One consequence of higher rates is that mortgage rates will also be higher. Usually, the 30-year fixed mortgage rate is a few percentage points above the federal funds rate. If you do not have a fixed mortgage, or are unable to buy now while rates are low, your future monthly payments will be higher, leaving less money for investments and consumption.

figure 3 fed and mortgage
Figure 3: 30-year fixed mortgage rate and federal interest rate. Source: FRED.

Higher mortgage rates might influence a decline in home prices. Figure 4 below shows that declining mortgage costs have supported a continuous rise in home prices.

figure 4 mortgage rates and home prices
Figure 4: Home price index and mortgage rates. Source: FRED.

As interest rates go up, so will bond yields. Consequently bond prices must fall. It’s that simple. As bond yields go up, expected stock yields rise as well since stocks are considered riskier and carry a premium. The current expected yield from stocks is around 4% given a PE ratio of 24.85 for the S&P 500. If we add 2% to the expected yield from stocks, we get to 6% which implies a PE ratio of 16.6. Given the current earnings, a PE ratio of 16.6 would mean the S&P 500 would trade at 1447, which is 33% below current values.

In addition to declining asset prices, due to higher expected yields, many corporations have taken advantage of the low rate environment to borrow money. If interest rates go up, financing costs will follow which will lower corporate earnings. Lower corporate earnings means less investments and less investments mean less economic activity.  Therefore, the S&P 500 could drop even further.

On a positive note, savers will appreciate higher rates as they have been getting almost nothing for the past 7 years. Higher yields will also benefit Insurance companies that live off of their float and pension funds that are desperate for higher yields.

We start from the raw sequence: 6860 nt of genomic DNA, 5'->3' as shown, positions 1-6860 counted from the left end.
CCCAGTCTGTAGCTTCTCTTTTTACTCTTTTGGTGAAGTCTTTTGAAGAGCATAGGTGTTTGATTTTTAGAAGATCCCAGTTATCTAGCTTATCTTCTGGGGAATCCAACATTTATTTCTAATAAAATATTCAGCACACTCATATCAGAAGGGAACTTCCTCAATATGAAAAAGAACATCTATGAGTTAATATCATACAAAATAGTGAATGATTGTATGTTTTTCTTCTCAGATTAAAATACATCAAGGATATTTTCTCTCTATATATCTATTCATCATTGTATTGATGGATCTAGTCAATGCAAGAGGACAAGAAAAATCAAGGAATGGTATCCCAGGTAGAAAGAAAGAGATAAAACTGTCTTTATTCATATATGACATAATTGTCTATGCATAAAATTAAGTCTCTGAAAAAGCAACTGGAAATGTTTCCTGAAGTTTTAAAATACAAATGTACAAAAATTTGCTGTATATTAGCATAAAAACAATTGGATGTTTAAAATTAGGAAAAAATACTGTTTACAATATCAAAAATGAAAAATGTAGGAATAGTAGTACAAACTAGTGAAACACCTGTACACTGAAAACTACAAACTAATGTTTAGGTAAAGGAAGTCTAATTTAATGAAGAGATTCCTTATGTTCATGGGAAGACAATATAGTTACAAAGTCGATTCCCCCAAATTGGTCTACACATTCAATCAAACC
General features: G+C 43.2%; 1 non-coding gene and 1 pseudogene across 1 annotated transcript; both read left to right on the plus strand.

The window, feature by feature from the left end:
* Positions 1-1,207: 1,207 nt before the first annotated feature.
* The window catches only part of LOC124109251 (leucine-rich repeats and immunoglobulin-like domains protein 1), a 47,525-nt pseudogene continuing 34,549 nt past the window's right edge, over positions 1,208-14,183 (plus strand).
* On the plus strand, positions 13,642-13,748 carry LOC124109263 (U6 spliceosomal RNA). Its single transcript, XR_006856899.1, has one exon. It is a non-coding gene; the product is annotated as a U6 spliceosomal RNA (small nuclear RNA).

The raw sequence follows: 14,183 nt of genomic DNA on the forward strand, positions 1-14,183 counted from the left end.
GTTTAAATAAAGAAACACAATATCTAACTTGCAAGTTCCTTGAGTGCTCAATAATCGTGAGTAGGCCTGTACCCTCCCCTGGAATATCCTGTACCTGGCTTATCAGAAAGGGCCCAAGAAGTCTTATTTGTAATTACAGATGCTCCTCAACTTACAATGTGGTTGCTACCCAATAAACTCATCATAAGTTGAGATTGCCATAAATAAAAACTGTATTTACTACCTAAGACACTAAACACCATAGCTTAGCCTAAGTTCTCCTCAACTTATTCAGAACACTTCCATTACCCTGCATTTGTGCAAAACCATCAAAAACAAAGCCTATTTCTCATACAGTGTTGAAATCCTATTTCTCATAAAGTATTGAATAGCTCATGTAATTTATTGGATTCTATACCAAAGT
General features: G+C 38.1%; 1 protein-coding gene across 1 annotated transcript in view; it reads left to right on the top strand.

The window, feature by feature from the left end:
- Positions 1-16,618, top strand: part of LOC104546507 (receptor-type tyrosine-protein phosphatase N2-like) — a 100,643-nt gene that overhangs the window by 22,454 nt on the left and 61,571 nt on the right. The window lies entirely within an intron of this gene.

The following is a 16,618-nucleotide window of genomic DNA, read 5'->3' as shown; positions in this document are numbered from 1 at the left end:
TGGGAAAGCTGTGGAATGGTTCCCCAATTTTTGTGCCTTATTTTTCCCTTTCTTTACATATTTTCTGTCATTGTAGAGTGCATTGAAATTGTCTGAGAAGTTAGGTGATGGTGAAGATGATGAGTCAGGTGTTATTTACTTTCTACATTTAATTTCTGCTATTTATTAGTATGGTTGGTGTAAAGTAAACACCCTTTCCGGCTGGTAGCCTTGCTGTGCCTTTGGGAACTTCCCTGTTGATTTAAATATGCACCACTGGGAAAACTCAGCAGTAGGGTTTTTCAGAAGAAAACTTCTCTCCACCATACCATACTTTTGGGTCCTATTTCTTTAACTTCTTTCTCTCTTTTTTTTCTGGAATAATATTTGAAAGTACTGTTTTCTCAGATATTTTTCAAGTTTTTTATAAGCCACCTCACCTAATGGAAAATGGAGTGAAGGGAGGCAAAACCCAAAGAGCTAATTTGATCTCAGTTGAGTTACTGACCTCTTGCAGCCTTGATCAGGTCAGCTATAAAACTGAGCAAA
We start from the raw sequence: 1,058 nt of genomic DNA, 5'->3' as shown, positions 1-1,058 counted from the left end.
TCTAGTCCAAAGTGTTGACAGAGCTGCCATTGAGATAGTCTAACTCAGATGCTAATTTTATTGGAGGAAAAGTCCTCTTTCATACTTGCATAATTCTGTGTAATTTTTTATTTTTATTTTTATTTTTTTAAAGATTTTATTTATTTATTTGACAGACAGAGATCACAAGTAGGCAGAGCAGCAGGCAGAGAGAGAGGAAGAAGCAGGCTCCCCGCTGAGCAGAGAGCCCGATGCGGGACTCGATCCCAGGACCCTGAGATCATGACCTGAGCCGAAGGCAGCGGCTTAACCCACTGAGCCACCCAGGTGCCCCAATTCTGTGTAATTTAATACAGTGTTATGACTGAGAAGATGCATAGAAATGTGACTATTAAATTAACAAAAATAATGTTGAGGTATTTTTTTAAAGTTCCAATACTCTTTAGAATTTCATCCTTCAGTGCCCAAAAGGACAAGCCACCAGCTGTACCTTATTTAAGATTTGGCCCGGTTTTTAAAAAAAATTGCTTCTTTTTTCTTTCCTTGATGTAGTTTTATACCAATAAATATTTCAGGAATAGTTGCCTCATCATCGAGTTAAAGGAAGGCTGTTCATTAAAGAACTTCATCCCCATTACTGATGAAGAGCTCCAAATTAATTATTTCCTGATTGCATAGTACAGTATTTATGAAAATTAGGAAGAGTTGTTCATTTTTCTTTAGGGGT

Is the Above Scenario Possible?

When this scenario begins to play out, investors will get the short end of the stick as higher rates will directly translate into lower asset prices. This shouldn’t come as a big surprise for investors, since the total U.S. net wealth is $80.3 trillion, of which $37.1 trillion is in real estate and $28.7 is in equity. In total, 80% of U.S. wealth is concentrated in assets whose value is strongly correlated to interest rates.

Higher interest rates mean less wealth, less wealth means less consumption and less consumption leads to a recession. Therefore, it will be very difficult for the FED to implement the forecasted interest rate increases without inflicting a lot of pain on U.S. households.

And then there is the issue with the dollar. Higher interest rates mean a stronger dollar, unless Europe and Japan coordinate their rate increases simultaneously. A stronger dollar means less exports and, again, less economic activity.


It’s possible, given the above scenario, that buy and hold investors won’t fare as well as medium term traders and active investors might, since the FED will be forced to see saw back and forth with interest rates. Maybe we will see a rate increase in the coming months, but those rate increases will have a negative effect on the economy and household wealth, and the FED will be forced to lower rates again. The implications of this back and forth rhetoric can already be seen in the 6-month U.S. 10-year treasury note yield chart, where yields have experienced constant up and down movements in relation to nothing more than market sentiment surrounding expectations of higher yields.

figure 5 yield
Figure 5: U.S. 10-year treasury note yield in the last 6 months. Source: FRED.



Negative Yielding Debt: A Party for Investors or Pure Stupidity?

  • Almost 30% of global sovereign debt comes with a negative yield.
  • The situation is much worse in Japan and Europe than it is in the U.S.
  • Investors should enjoy the asset inflation party while it lasts but also be prepared for the worst.


Negative yielding debt seemed impossible and illogical for a long time, but it suddenly became a reality a few years ago and now we are seeing it slowly become the new normal.